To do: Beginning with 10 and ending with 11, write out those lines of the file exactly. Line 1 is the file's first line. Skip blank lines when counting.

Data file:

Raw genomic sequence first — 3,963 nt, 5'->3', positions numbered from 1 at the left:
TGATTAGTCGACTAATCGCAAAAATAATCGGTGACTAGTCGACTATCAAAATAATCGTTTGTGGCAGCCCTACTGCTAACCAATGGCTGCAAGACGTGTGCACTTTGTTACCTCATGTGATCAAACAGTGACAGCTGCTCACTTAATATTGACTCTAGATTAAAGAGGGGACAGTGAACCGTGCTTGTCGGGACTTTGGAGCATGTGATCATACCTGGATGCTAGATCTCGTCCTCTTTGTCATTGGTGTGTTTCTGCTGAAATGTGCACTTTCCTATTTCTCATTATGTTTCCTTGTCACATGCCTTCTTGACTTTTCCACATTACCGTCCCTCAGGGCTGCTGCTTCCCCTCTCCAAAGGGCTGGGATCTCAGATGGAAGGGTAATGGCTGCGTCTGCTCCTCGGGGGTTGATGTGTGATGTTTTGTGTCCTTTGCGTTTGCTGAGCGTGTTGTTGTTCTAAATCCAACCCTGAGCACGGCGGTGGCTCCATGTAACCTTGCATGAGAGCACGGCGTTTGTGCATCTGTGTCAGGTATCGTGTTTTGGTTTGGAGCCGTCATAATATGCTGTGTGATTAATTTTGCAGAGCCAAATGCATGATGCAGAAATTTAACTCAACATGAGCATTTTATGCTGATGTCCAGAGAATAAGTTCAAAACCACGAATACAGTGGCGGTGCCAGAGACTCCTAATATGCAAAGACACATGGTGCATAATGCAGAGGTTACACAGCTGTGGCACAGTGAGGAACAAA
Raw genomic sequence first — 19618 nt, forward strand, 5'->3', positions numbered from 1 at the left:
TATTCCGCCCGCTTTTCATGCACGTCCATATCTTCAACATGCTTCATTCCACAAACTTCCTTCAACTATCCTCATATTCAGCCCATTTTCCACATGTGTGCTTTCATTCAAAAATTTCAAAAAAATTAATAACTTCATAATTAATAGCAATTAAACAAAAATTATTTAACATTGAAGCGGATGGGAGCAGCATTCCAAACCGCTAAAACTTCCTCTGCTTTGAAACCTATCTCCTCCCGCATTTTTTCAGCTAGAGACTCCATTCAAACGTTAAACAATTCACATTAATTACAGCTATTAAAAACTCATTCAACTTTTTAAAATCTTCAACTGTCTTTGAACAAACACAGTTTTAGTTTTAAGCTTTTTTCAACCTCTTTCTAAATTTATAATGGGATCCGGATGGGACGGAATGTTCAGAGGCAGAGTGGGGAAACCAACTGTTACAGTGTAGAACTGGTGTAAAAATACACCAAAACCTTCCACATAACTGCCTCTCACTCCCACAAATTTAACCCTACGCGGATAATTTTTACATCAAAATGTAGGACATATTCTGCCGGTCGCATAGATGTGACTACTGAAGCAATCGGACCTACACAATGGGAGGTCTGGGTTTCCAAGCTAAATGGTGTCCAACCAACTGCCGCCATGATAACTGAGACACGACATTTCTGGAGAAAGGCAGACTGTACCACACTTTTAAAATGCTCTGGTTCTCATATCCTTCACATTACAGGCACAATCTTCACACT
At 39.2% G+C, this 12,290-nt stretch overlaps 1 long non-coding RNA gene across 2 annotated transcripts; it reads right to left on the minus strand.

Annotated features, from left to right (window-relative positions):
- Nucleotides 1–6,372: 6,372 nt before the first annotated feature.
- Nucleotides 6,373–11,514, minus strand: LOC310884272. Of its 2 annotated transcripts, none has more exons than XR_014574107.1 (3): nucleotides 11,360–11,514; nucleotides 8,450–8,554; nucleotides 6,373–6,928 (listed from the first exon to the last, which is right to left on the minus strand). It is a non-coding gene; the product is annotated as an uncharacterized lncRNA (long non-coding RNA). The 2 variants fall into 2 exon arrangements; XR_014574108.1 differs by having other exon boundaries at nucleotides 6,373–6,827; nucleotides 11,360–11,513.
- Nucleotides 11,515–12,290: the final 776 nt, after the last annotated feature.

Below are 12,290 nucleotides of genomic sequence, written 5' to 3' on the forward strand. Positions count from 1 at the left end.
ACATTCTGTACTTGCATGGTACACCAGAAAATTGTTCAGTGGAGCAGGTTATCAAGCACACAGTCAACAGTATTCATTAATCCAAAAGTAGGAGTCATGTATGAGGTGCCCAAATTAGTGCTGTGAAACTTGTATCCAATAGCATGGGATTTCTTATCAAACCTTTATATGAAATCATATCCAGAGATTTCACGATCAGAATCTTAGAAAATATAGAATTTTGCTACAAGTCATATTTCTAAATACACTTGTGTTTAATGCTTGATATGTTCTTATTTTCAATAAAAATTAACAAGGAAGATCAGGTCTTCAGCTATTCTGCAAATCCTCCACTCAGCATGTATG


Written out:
Below are 12,290 nucleotides of genomic sequence, written 5' to 3' on the forward strand. Positions count from 1 at the left end.
ACATTCTGTACTTGCATGGTACACCAGAAAATTGTTCAGTGGAGCAGGTTATCAAGCACACAGTCAACAGTATTCATTAATCCAAAAGTAGGAGTCATGTATGAGGTGCCCAAATTAGTGCTGTGAAACTTGTATCCAATAGCATGGGATTTCTTATCAAACCTTTATATGAAATCATATCCAGAGATTTCACGATCAGAATCTTAGAAAATATAGAATTTTGCTACAAGTCATATTTCTAAATACACTTGTGTTTAATGCTTGATATGTTCTTATTTTCAATAAAAATTAACAAGGAAGATCAGGTCTTCAGCTATTCTGCAAATCCTCCACTCAGCATGTATG